During April, British government officials announced that pro-russian cybercriminals were attempting to damage also the critical national infrastructure. Do we need to adapt of being a digital subject every day?

As I see it, the digital demands on businesses and critical infrastructure have never been so high.   

The crucial factor is that the time in which digital attacks are mitigated is as short as possible (“time-to-mitigate”). The challenge is that conventional protection solutions – against DDoS, for example – may be brought down in a very short time, the more complex and intensive the attacks become. Outdated protection could thus become a risk for companies. The first step is for companies to take a close look at the risks and their protection systems so that they can adapt accordingly to the current threat situation. 

How modern is the current state of digital protection? Is a general modernization of the systems in use necessary? How can cybersecurity awareness be created and employees trained to prevent cybercrime in the company?  

These are all questions that every decision-maker in business must ask themselves with regard to the digital future.

How can companies and platforms protect themselves?

First of all, decision makers need to ask themselves how competitive their security solutions still are. In many cases, this can already provide clarity as to whether the security solutions are still strong and up to date enough to protect the respective systems. 

As a matter of priority, companies should ask themselves how resilient the digital protection measures implemented are today. This is a key question, especially in terms of DDoS defence, as distributed denial of service (DDoS) attacks have been constantly changing in recent years and are more sophisticated than ever before.

Companies should also look at the resilience of the businesses they work with. This is important because cybercriminals can also target cooperating companies through external partners.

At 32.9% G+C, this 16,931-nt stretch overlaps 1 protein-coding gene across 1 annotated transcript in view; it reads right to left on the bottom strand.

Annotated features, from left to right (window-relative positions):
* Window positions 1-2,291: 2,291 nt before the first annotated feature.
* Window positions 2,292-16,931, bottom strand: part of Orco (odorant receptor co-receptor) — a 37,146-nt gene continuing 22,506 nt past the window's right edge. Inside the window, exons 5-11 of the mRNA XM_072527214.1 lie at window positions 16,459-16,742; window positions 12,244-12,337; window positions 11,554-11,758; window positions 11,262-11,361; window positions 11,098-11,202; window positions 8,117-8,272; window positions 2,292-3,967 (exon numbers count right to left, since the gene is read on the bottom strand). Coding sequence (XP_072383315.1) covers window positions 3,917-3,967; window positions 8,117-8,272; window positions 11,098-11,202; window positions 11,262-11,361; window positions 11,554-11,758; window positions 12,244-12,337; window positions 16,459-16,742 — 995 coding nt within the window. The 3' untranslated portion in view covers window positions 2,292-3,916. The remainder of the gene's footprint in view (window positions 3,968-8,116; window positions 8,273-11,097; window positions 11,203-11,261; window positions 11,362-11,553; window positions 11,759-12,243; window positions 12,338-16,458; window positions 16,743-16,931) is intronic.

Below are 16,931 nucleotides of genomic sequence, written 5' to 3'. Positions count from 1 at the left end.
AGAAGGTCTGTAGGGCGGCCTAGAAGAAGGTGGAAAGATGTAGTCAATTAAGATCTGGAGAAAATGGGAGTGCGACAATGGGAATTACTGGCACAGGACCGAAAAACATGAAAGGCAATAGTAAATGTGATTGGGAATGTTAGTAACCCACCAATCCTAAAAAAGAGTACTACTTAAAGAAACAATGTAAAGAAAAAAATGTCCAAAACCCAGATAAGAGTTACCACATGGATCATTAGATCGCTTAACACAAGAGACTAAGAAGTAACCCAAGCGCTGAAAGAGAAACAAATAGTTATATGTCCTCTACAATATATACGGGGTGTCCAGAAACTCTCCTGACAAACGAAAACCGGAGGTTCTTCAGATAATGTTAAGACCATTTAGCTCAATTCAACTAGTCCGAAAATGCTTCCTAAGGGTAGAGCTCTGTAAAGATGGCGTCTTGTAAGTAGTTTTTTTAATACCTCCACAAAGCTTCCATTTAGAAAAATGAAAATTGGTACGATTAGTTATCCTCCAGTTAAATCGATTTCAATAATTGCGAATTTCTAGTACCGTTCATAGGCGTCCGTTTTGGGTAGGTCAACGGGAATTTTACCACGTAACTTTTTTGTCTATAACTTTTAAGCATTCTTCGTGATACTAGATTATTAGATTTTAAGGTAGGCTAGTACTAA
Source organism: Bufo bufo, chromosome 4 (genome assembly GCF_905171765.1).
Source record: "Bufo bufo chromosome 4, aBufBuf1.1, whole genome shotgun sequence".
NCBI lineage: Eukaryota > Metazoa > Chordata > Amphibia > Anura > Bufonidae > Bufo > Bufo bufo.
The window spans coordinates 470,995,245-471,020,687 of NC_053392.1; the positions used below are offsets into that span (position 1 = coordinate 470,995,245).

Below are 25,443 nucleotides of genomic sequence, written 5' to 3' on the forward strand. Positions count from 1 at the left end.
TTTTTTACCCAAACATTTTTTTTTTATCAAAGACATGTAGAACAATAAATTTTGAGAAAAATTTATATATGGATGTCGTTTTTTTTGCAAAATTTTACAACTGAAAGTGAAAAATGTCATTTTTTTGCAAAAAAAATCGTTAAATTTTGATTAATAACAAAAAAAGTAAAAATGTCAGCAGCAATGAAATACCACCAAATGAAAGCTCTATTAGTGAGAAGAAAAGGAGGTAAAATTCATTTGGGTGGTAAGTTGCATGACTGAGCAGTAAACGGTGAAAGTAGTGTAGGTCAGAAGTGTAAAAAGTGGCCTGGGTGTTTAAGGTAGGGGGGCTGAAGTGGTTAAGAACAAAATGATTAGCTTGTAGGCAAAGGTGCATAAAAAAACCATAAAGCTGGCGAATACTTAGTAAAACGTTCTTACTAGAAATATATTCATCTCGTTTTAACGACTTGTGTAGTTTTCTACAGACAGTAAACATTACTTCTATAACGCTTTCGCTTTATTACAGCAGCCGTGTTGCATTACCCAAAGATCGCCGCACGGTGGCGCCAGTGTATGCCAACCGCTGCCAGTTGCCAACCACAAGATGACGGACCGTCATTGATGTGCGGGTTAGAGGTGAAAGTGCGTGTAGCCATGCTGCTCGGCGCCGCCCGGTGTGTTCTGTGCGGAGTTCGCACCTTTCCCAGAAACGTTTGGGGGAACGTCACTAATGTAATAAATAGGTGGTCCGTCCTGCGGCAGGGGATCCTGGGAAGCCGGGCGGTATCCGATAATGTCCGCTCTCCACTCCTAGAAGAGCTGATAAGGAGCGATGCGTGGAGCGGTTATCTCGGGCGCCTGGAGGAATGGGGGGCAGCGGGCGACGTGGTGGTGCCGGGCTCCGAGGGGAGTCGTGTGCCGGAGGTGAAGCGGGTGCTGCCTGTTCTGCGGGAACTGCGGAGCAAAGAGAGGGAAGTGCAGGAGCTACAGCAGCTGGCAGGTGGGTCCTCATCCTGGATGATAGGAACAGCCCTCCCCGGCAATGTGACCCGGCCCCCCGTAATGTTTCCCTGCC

When it comes to IT security services, cloud-based solutions are ahead of the game. They have several advantages in the fight against globally connected and decentralized hacker groups. Cloud solutions avoid disrupting business processes while strengthening digital resilience in enterprise networks. The cloud-based solutions are also fully scalable, in use 24/7 and always up to date.

What is nowadays different in comparison to a year ago and what are the predictions about digital threats?

Indeed, cyberattacks and DDoS in particular are constantly being optimized by cybercriminals.

Systems can be brought down much faster due to attacks that unleash their critical load too fast for most security systems.  

In analysis of the attacks registered in 2022 shows for example that the critical load in DDoS attacks was reached on average within 55 seconds of the attack beginning. In comparison, attacks in 2021 took an average of 184 seconds to reach their peak. Today, attackers need only a third of the time it used to cause considerable damage. Instead of randomly attacking businesses in the hope of success, highly targeted advanced and sophisticated DDoS attacks are now being used.

Alongside this professionalisation, the number of attacks is also on the rise. Unfortunately, companies and critical infrastructure operators are not aware of this, so the global digital threat environment will remain at a very high level in the future.